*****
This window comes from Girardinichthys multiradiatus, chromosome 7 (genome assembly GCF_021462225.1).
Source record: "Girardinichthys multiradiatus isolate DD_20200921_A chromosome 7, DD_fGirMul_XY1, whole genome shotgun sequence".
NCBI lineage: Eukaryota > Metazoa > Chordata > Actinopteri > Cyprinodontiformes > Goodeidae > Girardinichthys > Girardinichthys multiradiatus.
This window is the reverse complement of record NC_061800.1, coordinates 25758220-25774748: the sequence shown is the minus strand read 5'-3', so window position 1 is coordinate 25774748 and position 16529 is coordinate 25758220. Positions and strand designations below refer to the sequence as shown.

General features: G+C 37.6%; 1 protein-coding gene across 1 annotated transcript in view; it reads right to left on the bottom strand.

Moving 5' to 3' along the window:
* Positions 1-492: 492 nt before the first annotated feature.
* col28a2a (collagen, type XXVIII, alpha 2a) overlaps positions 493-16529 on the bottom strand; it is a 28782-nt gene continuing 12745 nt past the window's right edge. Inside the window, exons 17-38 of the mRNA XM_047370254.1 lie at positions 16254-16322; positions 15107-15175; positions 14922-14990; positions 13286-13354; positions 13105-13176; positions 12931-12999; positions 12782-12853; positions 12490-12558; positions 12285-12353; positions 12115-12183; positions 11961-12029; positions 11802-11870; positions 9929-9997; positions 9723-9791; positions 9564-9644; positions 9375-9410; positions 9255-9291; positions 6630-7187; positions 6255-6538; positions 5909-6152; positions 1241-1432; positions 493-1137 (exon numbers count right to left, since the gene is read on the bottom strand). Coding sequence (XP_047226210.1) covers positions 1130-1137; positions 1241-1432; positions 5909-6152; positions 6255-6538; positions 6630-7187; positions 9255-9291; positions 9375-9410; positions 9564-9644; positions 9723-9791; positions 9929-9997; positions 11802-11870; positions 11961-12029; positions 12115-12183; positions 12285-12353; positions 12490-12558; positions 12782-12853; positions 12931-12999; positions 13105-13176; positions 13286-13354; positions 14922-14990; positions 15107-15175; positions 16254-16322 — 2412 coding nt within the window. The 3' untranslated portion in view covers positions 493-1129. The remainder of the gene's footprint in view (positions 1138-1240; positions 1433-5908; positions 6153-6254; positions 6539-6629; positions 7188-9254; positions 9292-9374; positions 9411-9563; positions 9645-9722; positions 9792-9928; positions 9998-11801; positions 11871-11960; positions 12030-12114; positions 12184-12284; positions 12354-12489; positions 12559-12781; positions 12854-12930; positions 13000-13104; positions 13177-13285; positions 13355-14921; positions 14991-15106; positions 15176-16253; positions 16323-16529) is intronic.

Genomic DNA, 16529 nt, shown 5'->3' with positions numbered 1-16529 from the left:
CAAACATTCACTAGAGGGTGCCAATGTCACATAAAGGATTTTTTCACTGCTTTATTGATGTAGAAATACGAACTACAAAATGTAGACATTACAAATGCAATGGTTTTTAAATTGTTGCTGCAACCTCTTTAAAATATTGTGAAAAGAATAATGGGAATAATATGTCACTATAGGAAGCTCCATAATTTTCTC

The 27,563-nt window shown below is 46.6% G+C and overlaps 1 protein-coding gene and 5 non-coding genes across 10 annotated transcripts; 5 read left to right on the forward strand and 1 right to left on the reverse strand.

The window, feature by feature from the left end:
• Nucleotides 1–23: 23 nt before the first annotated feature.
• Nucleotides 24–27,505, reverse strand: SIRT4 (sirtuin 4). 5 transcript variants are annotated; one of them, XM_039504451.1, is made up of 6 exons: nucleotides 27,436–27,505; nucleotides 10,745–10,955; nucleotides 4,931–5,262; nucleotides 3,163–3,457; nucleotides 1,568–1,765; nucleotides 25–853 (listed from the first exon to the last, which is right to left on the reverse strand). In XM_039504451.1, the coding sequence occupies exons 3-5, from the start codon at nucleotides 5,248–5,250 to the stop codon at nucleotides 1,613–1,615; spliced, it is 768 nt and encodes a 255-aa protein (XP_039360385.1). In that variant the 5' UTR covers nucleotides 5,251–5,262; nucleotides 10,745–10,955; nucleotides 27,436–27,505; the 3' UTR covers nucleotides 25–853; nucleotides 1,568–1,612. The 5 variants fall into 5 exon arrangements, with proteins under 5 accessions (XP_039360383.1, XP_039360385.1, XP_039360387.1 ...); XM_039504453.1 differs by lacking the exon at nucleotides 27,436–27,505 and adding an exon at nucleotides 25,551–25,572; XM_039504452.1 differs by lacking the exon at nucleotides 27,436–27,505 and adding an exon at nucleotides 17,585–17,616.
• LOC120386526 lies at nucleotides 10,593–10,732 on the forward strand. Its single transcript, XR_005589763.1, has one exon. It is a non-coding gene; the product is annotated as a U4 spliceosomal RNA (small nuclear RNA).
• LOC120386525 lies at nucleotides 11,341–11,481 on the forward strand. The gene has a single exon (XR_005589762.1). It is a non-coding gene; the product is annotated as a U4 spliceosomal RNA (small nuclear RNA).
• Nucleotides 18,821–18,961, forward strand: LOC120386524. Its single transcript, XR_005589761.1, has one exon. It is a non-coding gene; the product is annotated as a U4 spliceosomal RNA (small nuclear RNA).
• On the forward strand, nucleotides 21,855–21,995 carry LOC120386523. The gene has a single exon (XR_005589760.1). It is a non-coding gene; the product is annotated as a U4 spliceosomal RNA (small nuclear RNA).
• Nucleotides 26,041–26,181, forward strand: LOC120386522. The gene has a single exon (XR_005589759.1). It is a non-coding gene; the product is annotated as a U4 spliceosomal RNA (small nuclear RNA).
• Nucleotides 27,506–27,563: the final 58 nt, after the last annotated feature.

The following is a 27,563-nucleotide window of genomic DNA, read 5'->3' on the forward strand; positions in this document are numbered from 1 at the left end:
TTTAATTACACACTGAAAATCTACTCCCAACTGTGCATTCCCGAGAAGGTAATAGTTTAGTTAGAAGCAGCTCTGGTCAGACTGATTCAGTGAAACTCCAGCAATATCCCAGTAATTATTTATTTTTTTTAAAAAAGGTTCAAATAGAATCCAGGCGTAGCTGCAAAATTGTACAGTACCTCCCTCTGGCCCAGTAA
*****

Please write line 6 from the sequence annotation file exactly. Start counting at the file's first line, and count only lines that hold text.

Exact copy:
Moving 5' to 3' along the window: